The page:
If things go as planned, the three dollhouse properties along Welton Street will come down by next month.
But Oriana Sanchez and the property owners, Robert and Eddie Woolfolk, have faced if before.
Sanchez, project manager for BlueLine Development, which specializes in building affordable housing, has been working with the Woolfolks, who run Agape Christian Church, to complete a dream the couple has harbored since last year: Build affordable housing on land they own.
Their vision was derailed last summer by a common culprit in these things: parking.
The city’s Board of Adjustment for Zoning rejected a variance to have fewer parking spots for their planned affordable housing complex. The plans for a 36-unit housing complex called — by city rules at the time — for at least 22 spaces. The Woolfolks wanted only six for the housing complex dubbed Charity’s House Apartments, which will be located near the rail station at 27th and Welton Street.
Everyone went back to the drawing board. It initially led to a lease agreement announced in August 2020 to provide 17 off-site, off-street parking spaces. But fast forward a year, to this June, when the Denver City Council voted to tweak the city’s zoning code. The decision changed the number of required parking spaces per unit for affordable housing projects like Charity’s House. It made it so affordable projects could use a parking ratio of 0.1 spaces per dwelling unit, down from 0.25 spaces per unit.
The new rule also changed what areas could use the parking reduction ratio. Last year, the area where the three homes are located couldn’t do that; this year, after the new rule was passed, it increased the areas where this ratio could apply, which meant that this project had access to the 0.1 parking space per housing unit rule (and why it was significantly less parking spots than were required last year).
So when the Woolfolks resubmitted a site plan for the proposal, it ended up approved by the city in July — but with six parking spots instead of 22. The parking spots include five spots for residents and one spot as a loading space.
The housing units will be available for people making no more than 30 percent of the area median income, so up to $22,050 a year or less. It will provide housing for people who’ve experienced homelessness.
“I mean this is the most important thing is that 36 people who have been waiting for homes who’ve been living outside will now be able to, once construction is finished, will be able to come inside,” Sanchez said.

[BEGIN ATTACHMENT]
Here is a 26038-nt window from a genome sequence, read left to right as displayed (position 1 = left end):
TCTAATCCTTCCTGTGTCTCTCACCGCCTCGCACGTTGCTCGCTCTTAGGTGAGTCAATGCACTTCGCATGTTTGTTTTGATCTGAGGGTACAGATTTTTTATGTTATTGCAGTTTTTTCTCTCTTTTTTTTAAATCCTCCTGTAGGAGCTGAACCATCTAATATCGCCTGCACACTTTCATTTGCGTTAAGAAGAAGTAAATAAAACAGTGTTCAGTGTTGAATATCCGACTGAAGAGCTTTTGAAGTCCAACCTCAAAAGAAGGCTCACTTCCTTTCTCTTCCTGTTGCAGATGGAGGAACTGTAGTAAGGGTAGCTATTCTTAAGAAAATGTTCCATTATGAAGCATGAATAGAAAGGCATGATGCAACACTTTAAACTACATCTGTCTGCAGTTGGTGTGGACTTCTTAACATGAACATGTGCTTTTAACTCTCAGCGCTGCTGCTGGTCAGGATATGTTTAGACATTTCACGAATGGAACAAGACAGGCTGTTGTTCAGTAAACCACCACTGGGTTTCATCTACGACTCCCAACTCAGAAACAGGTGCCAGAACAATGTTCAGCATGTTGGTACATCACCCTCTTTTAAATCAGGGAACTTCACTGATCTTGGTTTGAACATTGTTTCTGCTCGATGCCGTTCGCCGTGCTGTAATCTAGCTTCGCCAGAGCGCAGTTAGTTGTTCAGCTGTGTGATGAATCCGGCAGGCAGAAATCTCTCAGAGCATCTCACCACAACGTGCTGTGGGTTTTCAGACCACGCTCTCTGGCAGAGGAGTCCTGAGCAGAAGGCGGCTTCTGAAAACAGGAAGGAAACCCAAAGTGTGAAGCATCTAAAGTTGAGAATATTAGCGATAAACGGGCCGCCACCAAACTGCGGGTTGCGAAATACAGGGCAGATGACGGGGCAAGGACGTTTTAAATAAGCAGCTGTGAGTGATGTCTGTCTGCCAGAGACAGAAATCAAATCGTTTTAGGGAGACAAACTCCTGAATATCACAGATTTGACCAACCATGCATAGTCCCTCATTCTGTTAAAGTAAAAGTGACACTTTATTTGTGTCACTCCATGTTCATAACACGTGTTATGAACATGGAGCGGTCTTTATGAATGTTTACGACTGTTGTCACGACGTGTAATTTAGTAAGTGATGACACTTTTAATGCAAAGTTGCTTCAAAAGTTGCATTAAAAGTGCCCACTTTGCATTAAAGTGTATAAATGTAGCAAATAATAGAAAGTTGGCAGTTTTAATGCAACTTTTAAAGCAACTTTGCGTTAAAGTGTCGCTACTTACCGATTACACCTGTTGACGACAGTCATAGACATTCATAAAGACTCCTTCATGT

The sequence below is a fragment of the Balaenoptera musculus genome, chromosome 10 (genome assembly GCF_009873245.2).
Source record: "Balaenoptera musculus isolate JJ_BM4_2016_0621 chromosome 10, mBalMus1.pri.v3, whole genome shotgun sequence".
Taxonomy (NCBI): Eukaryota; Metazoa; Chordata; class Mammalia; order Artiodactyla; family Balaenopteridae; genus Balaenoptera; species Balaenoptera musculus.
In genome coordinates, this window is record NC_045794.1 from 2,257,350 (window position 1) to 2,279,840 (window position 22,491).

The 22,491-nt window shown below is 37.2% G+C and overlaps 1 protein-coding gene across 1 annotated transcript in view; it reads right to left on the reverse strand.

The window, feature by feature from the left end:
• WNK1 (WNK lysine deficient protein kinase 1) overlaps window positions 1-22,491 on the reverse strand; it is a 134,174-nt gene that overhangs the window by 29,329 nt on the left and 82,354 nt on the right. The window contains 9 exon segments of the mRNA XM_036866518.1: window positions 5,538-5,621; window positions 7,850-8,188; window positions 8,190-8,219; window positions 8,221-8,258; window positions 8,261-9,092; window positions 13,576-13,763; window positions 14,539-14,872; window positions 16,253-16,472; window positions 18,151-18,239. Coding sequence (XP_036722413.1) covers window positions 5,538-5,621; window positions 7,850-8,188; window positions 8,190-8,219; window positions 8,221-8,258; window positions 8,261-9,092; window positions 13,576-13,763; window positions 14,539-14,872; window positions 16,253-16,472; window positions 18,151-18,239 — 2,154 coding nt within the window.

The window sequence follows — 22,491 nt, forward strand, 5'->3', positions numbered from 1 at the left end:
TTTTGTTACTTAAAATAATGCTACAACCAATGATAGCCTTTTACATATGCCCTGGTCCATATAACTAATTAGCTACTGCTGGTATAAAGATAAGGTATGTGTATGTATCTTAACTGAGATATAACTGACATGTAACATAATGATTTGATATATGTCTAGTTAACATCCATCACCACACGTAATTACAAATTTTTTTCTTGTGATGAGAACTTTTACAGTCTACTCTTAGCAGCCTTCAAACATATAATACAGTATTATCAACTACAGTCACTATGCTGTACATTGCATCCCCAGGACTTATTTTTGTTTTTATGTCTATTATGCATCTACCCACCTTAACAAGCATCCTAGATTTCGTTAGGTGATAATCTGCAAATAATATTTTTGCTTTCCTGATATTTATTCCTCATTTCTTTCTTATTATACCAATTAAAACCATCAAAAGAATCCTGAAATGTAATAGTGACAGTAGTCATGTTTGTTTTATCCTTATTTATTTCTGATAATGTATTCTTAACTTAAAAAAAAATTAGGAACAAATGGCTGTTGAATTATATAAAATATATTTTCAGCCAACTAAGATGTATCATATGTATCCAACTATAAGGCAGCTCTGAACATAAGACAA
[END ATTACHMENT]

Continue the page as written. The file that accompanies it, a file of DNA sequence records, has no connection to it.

The new if in the equation: While Sanchez said a good neighbor agreement was signed by the Woolfolks and sent to the Welton Corridor Registered Neighborhood Organization, it hasn’t been returned yet with a signature. The document isn’t legally binding, but Sanchez said not getting the sign-off from the RNO is frustrating since the parties involved spent about a year hammering out the agreement.
It’s not clear why the agreement hasn’t been signed by the RNO. Multiple calls and an email sent to Lynne Bruning, of the Welton Corridor Registered Neighborhood Organization, were not immediately returned on Wednesday or Thursday. Bruning has previously said she opposes the project, citing parking concerns.
City planning department spokesperson Laura Swartz in an email said Charity’s House Apartments is the best example to date of a project that’s directly benefited from the parking rule change.
Swartz noted a study released this year by the Denver-based company Shopworks Architecture. It found 50 percent of parking in affordable housing complexes goes unused, and the average vehicle ownership among people living in supportive housing like this hovers around 8.8 percent. A report released by RTD last year showed the average parking spot in metro Denver can cost about $25,000 each. These spots go largely unused at affordable housing developments.
“Reducing requirements for unnecessary and unused off-street parking spaces help keep housing costs down, which is essential for affordable housing providers,” Swartz said over email. “This change had broad support from Denver City Council, local nonprofits, and residents when it was approved in June.”
Sanchez said the sale of the three homes will close next month, at which point demolition on the site will start, following by construction, likely near the end of the month. The entire $13.7 million projects is tentatively scheduled to open February 2023.
Repeated attempts to contact the Woolfolks this week were unsuccessful.